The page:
Figure 3.
Figure 3. (a) Stereo view of the superposition of triclosan and diazaborine molecules bound to E. coli ENR in their respective complexes (based on the overlap of 246 C^a atoms with an rmsd of 0.2 Å). The protein structures are essentially identical and have been omitted for clarity, and only the nicotinamide ring and associated ribose and phosphate moieties of the nucleotide cofactor together with the two inhibitors are shown. The diagram illustrates how similarly triclosan and diazaborine occupy the same binding site. The NAD^+ fragment and triclosan are shown in atom colours with oxygen in red, nitrogen in blue, carbon in grey, phosphorous in magenta and chlorine in green. Thienodiazaborine is represented in blue with the boron atom coloured in yellow. The covalent bond between the boron of the diazaborine and the 2'-OH group of the nicotinamide ribose formed upon diazaborine binding is not shown. (b) Stereo view of the superposition of bound triclosan and a model for the enolate anion substrate intermediate showing how triclosan mimics the substrate by the similarity in binding of part of its phenolic ring and of the proposed structure of the substrate. Triclosan, the NAD^+ nicotinamide ring and associated ribose are coloured as described for (a); the substrate's carbon atoms are cyan. Proposed locations of the phosphopantetheine arm (ACP) and growing acyl chain (R) of the substrate are marked. (a) and (b) Produced using MIDAS [Ferrin et al 1988].
  The above figures are reprinted by permission from Elsevier: J Mol Biol (1999, 294, 527-535) copyright 1999.  
  Figures were selected by an automated process.  

Literature references that cite this PDB file's key reference

  PubMed id Reference
20363786 B.F.Pycke, G.Vanermen, P.Monsieurs, H.De Wever, M.Mergeay, W.Verstraete, and N.Leys (2010).
Toxicogenomic response of Rhodospirillum rubrum S1H to the micropollutant triclosan.
  Appl Environ Microbiol, 76, 3503-3513.  
20055482 H.Lu, and P.J.Tonge (2010).
Mechanism and inhibition of the FabV enoyl-ACP reductase from Burkholderia mallei.
  Biochemistry, 49, 1281-1289.  
20221654 R.A.Ward (2010).
Using protein-ligand docking to assess the chemical tractability of inhibiting a protein target.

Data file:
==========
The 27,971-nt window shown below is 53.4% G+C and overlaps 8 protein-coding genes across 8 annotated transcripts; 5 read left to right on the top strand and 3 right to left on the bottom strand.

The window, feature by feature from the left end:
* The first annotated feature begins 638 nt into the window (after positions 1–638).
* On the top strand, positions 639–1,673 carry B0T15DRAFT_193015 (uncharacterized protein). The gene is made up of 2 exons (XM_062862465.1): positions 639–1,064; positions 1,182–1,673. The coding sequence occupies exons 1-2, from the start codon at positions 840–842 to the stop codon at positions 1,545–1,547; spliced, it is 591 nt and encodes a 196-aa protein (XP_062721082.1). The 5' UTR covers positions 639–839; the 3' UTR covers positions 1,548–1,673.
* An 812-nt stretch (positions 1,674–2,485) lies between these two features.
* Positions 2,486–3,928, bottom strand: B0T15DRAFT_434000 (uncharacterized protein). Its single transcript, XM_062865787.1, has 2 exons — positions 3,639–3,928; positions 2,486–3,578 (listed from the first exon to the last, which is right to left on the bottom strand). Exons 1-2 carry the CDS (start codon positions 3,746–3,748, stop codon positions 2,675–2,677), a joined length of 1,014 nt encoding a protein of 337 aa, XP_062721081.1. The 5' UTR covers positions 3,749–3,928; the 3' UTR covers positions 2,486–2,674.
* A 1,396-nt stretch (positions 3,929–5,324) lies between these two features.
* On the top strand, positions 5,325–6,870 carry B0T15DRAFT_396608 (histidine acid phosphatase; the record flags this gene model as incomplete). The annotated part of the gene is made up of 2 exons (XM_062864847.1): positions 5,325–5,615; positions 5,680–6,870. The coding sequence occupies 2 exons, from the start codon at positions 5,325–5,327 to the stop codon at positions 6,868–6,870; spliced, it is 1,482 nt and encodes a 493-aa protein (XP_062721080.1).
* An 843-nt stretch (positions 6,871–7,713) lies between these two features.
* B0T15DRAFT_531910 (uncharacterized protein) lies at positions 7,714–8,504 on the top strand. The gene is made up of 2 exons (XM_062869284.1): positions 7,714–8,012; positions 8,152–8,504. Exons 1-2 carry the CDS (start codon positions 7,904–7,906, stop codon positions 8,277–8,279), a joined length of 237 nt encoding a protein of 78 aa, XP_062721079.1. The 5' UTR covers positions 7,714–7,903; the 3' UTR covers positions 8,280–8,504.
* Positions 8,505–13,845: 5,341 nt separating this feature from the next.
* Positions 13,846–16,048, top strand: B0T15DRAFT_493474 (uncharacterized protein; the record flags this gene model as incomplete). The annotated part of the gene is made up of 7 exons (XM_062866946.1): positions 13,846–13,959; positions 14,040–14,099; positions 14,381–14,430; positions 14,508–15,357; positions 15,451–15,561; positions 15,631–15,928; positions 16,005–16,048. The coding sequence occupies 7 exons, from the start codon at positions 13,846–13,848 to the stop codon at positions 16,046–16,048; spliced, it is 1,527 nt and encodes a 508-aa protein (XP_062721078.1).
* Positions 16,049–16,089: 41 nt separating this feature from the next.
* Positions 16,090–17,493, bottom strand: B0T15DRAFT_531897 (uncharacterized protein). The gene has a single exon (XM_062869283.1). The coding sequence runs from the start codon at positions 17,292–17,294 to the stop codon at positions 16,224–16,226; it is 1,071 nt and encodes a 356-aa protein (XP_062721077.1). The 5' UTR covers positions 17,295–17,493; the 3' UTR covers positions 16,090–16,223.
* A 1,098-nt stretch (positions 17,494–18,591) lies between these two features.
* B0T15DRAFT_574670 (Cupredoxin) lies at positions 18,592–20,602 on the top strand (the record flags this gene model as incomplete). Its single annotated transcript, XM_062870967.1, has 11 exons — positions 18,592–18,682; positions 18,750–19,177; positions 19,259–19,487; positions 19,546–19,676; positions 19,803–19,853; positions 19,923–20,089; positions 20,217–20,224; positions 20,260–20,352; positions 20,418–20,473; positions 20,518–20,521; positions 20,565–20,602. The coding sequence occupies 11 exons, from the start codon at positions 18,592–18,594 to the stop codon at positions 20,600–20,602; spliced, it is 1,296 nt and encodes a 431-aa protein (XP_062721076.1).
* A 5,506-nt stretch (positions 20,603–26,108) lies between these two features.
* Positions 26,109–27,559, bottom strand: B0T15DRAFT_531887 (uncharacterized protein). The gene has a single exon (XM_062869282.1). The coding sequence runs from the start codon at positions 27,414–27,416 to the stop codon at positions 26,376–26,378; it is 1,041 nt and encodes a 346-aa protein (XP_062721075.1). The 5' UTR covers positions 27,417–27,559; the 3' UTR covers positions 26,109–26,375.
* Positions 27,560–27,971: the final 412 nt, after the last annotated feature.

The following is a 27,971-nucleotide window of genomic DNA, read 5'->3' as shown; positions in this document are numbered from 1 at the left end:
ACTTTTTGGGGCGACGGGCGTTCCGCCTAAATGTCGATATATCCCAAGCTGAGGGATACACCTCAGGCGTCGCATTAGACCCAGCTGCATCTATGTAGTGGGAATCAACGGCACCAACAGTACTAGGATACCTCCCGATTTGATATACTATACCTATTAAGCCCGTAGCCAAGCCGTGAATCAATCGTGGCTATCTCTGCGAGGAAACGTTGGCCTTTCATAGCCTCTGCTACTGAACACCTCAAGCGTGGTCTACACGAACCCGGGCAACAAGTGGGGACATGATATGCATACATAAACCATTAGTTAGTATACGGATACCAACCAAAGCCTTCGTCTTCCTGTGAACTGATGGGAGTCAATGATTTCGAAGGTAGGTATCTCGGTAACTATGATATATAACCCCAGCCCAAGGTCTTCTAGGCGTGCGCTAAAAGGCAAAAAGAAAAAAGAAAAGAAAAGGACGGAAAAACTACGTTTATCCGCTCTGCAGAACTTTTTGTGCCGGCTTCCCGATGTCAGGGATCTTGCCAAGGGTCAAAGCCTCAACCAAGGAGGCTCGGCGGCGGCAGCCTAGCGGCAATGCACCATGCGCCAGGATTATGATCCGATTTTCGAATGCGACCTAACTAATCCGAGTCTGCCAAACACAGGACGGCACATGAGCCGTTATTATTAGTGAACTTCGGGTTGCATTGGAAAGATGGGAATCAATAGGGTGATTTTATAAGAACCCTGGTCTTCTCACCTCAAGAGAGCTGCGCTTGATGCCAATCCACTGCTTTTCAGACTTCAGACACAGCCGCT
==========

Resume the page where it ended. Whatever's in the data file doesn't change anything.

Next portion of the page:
J Mol Model, 16, 1833-1843.  
19662054 A.Blinkhorn, P.M.Bartold, M.P.Cullinan, T.E.Madden, R.I.Marshall, S.L.Raphael, and G.J.Seymour (2009).
Is there a role for triclosan/copolymer toothpaste in the management of periodontal disease?
  Br Dent J, 207, 117-125.  
19652324 A.I.Ramos, S.S.Braga, and F.A.Almeida Paz (2009).
  Acta Crystallogr C, 65, o404-o405.  
19130456 J.S.Freundlich, F.Wang, C.Vilchèze, G.Gulten, R.Langley, G.A.Schiehser, D.P.Jacobus, W.R.Jacobs, and J.C.Sacchettini (2009).
Triclosan derivatives: towards potent inhibitors of drug-sensitive and drug-resistant Mycobacterium tuberculosis.
  ChemMedChem, 4, 241-248.
PDB codes: 3fne 3fnf 3fng 3fnh
19151923 R.P.Massengo-Tiassé, and J.E.Cronan (2009).
Diversity in enoyl-acyl carrier protein reductases.
  Cell Mol Life Sci, 66, 1507-1517.  
17879346 H.H.Lee, J.Moon, and S.W.Suh (2007).
Crystal structure of the Helicobacter pylori enoyl-acyl carrier protein reductase in complex with hydroxydiphenyl ether compounds, triclosan and diclosan.
  Proteins, 69, 691-694.
PDB codes: 1jvf 1jw7 2pd3 2pd4
  17329825 K.H.Kim, J.K.Park, B.H.Ha, J.H.Moon, and E.E.Kim (2007).
Crystallization and preliminary X-ray crystallographic analysis of enoyl-ACP reductase III (FabL) from Bacillus subtilis.
  Acta Crystallogr Sect F Struct Biol Cryst Commun, 63, 246-248.  
17723305 X.He, A.Alian, and P.R.Ortiz de Montellano (2007).
Inhibition of the Mycobacterium tuberculosis enoyl acyl carrier protein reductase InhA by arylamides.